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    Entries in HR Tech (210)

    Wednesday
    Jan182017

    PODCAST - #HRHappyHour 272 - Humanizing Employee Background Checks

    HR Happy Hour 272 - Humanizing Employee Background Checks

    Hosts: Steve BoeseTrish McFarlane

    Guest: Brian Monahan, Co-Founder, Inflection

    Listen HERE

    This week on the HR Happy Hour Show, Steve Boese is joined by Brian Monahan, Co-Founder of Inflection, providers of the innovative employee background check solution GoodHire. GoodHire, named a 'Top HR Product of 2016' by Human Resource Executive Magazine, takes a fresh, innovative, and important approach to employee background checks, one that humanizes and democratizes the process, making the process and the data more transparent, and providing candidates and employers better opportunities to engage. 

    With an incredibly large, (and increasing), amount of candidates in the US having some kind of 'flag' or potentially disqualifying item in their backgrounds, the need for employers to better understand these items, and for candidates to provide feedback and context about these events has probably never been more important. With unemployment continuing to fall, and with more and more employers having trouble filling their openings, perhaps it is time to re-think background checking altogether. Brian shares his motivations behind the creation of GoodHire, as well as some perspective and insights on why this new way of looking at candidates is needed now.

    You can listen to the show on the show page HERE, or by using the widget player below: (email and RSS subscribers click through)

    Learn more about GoodHire at www.goodhire.com.

    This was a fun and informative show, we hope you like it!

    Thanks to sponsor Virgin Pulse - www.virginpulse.com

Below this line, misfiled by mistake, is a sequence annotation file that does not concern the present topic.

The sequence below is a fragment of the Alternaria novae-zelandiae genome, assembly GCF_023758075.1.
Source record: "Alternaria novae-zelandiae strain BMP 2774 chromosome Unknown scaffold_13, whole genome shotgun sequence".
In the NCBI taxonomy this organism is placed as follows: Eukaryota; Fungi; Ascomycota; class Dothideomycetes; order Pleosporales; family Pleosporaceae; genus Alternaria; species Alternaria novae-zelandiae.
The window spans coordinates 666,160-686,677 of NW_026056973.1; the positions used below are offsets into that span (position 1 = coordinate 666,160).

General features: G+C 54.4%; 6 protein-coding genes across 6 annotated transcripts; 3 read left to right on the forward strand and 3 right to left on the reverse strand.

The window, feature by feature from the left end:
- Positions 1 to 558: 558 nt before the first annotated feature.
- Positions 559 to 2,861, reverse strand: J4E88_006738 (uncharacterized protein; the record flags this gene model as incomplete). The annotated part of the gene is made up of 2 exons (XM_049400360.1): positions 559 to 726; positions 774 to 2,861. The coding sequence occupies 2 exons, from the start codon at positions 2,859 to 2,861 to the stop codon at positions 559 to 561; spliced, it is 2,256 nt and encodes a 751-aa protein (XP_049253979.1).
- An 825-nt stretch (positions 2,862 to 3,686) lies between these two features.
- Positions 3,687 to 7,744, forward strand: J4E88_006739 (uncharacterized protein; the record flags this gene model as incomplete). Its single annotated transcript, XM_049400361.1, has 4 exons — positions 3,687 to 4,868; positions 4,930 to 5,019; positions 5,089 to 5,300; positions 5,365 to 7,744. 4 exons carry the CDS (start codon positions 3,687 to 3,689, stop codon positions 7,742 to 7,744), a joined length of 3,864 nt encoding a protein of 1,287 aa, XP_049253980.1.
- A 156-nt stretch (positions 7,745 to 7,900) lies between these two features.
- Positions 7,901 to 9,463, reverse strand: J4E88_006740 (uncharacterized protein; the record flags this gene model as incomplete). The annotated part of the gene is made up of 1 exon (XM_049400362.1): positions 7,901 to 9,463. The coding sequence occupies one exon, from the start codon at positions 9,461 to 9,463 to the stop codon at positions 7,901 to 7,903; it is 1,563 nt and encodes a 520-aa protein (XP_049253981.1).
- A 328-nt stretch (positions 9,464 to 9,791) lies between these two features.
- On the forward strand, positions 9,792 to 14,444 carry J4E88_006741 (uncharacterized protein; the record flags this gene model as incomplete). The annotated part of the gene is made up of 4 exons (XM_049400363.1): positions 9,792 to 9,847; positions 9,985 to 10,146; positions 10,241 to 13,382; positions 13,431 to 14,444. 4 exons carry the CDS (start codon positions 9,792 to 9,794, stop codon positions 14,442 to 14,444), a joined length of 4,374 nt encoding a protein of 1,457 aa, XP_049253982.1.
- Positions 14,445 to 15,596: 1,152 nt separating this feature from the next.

Subscribe to the HR Happy Hour Show on iTunes, Stitcher Radio, or your favorite podcast app - just search for 'HR Happy Hour' to subscribe and never miss a show!

    Friday
    Jan132017

    HRE Column: Looking ahead to HR Tech 2017 - #HRTechConf

    Once again, I offer my semi-frequent reminder and pointer for blog readers that I also write a monthly column at Human Resource Executive Online called Inside HR Tech that can be found here.

    This month, in what has become an annual exercise for me, I take a look at the emerging HR, HR technology, and workplace themes and trends that surface from my early planning for the HR Technology Conference in October.  While some of these themes or trends are just extensions and evolutions of ideas and concepts we have been talking about for a while, (mobile, analytics, engagement), some others like the field of Artificial Intelligence, or AI, seem really fresh and new.  I like to think that reviewing hundreds of HR Tech speaking submissions and having dozens of calls with leading HR tech providers and thought leaders provides me kind of a unique perspective on what is really happening with modern HR technologies inside organizations.

    In this month's HR Executive column I take a look at a few of these initial themes or trends that I am seeing in HR, HR Tech, and the workplace, and how these trends will help inform and shape the discussions in 2017, and the program for the HR Technology Conference in October. This is always a fun exercise for me, and I hope you get some ideas and insights from this review as you plan out your year.